Twenty eight years…AFLUA’s honorary historian/statistician and former goal umpire, David Flegg AM, has been going strong in his role.
Since 1994, David has been accumulating umpiring records, and researching and recording the long, proud, history of Australian Football umpiring, with a unique passion, and genuine care and interest, in the tradition of the umpiring profession.
Thanks to David’s tireless work behind the scenes week-in, week-out, Fleggy’s Facts has become a staple content on the official AFLUA social media channels. This is alongside the array of historical information he continues to contribute to our website collections and digital archive.
Looking back to the initial years when he began as AFLUA’s official historian/researcher, David said, “I took over some of the work that Leigh Keen had begun when he retired. He was responsible for producing the first complete list of VFL/AFL umpires, which appeared in the 1990 annual report. It developed slowly over time as we began investigating various elements of umpiring appointments.”
David’s contribution to the AFLUA, the VFUA, and umpiring for 37 years, has been profound. Most of his work off-field has been done in an honorary or voluntary capacity. He has done this whilst maintaining full-time employment as a research librarian with a number of government organisations. He is also the co-author of the centenary publication The Man in White – 100 years of umpiring with the VFL and the AFL. David was awarded an Order of Australia (AM) in 2019 for his services to umpiring.
So, what drives him to continue delving into the depths of the history books and preserving umpiring stories and records? “Quite simply, I enjoy it. I am a reference librarian by trade; and so, research is what I do. To be able to apply that knowledge to something important to so many other umpires, is very satisfying as well; and being equally challenging, frustrating and exciting,” he said.
David continued, “It comes back to recognition. Umpires have performed at the elite VFL/AFL level since 1897. To achieve one match or five hundred matches requires an enormous effort and a dedication to excellence, and this should be recognised. Umpires, field, boundary and goal, should be able to point at something and say, ‘I achieved that’.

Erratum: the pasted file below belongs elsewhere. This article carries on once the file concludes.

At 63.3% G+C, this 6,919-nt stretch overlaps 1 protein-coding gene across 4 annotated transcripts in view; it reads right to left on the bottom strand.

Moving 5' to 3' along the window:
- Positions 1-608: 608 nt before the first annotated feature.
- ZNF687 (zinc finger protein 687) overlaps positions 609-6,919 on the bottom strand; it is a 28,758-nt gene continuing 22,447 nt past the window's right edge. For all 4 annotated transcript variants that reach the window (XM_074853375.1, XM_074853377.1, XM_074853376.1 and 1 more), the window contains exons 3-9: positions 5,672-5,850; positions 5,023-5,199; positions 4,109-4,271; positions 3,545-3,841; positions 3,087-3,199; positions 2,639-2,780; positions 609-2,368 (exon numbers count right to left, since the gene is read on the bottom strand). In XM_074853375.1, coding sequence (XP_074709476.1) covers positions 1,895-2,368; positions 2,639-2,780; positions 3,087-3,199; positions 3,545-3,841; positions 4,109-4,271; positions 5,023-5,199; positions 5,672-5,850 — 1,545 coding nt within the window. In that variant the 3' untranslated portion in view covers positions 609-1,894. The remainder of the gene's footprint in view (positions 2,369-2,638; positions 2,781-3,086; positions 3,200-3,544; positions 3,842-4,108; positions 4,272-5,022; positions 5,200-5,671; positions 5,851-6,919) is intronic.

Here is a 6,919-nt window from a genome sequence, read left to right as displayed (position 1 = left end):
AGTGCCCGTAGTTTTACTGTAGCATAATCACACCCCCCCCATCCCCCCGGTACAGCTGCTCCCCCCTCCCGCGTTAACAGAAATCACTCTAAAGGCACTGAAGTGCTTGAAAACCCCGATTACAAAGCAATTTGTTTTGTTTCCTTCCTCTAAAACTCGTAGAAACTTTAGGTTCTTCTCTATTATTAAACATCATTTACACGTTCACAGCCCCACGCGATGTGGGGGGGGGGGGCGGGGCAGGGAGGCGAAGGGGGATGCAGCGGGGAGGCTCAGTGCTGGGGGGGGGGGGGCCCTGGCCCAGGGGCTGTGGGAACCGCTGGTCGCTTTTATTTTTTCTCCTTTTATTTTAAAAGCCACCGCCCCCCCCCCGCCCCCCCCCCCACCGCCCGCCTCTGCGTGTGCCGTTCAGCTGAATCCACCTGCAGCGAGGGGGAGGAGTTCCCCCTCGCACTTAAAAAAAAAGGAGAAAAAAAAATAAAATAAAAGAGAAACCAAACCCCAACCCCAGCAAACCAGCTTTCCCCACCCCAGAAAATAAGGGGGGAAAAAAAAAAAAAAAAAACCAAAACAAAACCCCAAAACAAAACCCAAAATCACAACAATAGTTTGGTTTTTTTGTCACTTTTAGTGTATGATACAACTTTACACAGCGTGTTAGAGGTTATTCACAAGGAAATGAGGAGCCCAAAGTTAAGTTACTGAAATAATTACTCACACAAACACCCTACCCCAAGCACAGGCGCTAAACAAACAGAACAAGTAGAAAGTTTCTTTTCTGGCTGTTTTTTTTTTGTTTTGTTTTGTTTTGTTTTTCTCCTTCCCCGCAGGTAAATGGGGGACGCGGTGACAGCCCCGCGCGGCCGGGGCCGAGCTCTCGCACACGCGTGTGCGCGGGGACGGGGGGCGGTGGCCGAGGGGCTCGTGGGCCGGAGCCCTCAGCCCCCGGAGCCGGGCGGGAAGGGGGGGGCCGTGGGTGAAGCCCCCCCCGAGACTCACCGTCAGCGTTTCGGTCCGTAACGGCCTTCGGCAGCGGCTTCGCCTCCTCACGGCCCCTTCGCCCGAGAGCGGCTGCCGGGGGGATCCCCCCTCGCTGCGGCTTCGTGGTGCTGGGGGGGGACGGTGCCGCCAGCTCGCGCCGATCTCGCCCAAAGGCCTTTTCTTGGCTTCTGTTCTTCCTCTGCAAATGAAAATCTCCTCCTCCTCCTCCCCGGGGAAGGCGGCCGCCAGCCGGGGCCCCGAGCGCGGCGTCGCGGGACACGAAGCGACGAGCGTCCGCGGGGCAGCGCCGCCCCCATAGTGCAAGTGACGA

“The Biography Project was, and remains, special, as it has brought many umpires who had been lost to the Association back within its fold. It has revealed great stories, and again, provided recognition to many, many umpires who were involved in the earlier years. It also allowed us to separate all the Murphys and the Smiths that had become muddled over time. I like solving a puzzle. It was also a team effort, but particularly the very early year work contributed by Lloyd Fisk was invaluable.”
Having dealt with so much historical information down the years, David singled out two factoids that he has found the most interesting.
“Discovering that Bob Boyle had given up his appointment running the boundary in the 1916 VFL Grand Final to field umpire, to umpire the preliminary final of the Ariah Park Association, about 60 miles from Cootamundra. His name had been attached to the game for decades,” he cited as the first one.
Adding the second case, David noted, “Discovering that Keith Pawley umpired the 1959 Hampden Football League Second Semi-final between Mortlake and Cobden at Camperdown. The match finished in a draw. It was not particularly noteworthy until you realise that the previous drawn final in that competition was the 1934 second-semi, umpired by Keith’s father, Ernest.”
The seismic shift in technology has been a massive aid, highlighted David, in gathering, preserving and distributing historical records.
He said, “The Internet has been the biggest change. It has made information previously difficult to access much more available. It has allowed manipulation and re-formatting of existing data easier, and provided a means by which the Association can easily publish what we discover.
“Software and databases such as ancestry.com, Ryerson Index, Trove, and search engines, have allowed us to more easily build both match- and biography-related umpiring data.
“Other organisations and their work have allowed their information to be more accessible, such as the Australian War Memorial; the AFL tables.”
Thank you, David, for sharing these insights, and for all the valuable work you have been doing for almost three decades in your role as the AFLUA’s historian/statistician.
David Flegg AM – Umpiring Landmarks
# Total VFL/AFL Matches – 337 (between 1990 and 2011)
# Grand Final Umpire (GOAL) – 1991 / 1993 / 2006
# Leigh Keen Shield winner – 2001 / 2002 / 2005 / 2006 / 2007 / 2008 / 2009
# All-Australian Goal Umpire – 2006
# AFLUA Member – 1988-2011
# AFLUA Heritage Number – 240
# AFLUA Life Membership – 1997
# AFLUA Lifetime Achievement Award – 2004
# AFLUA Hall of Fame inductee – 2022 (12th Ballot – 2011 to 2017)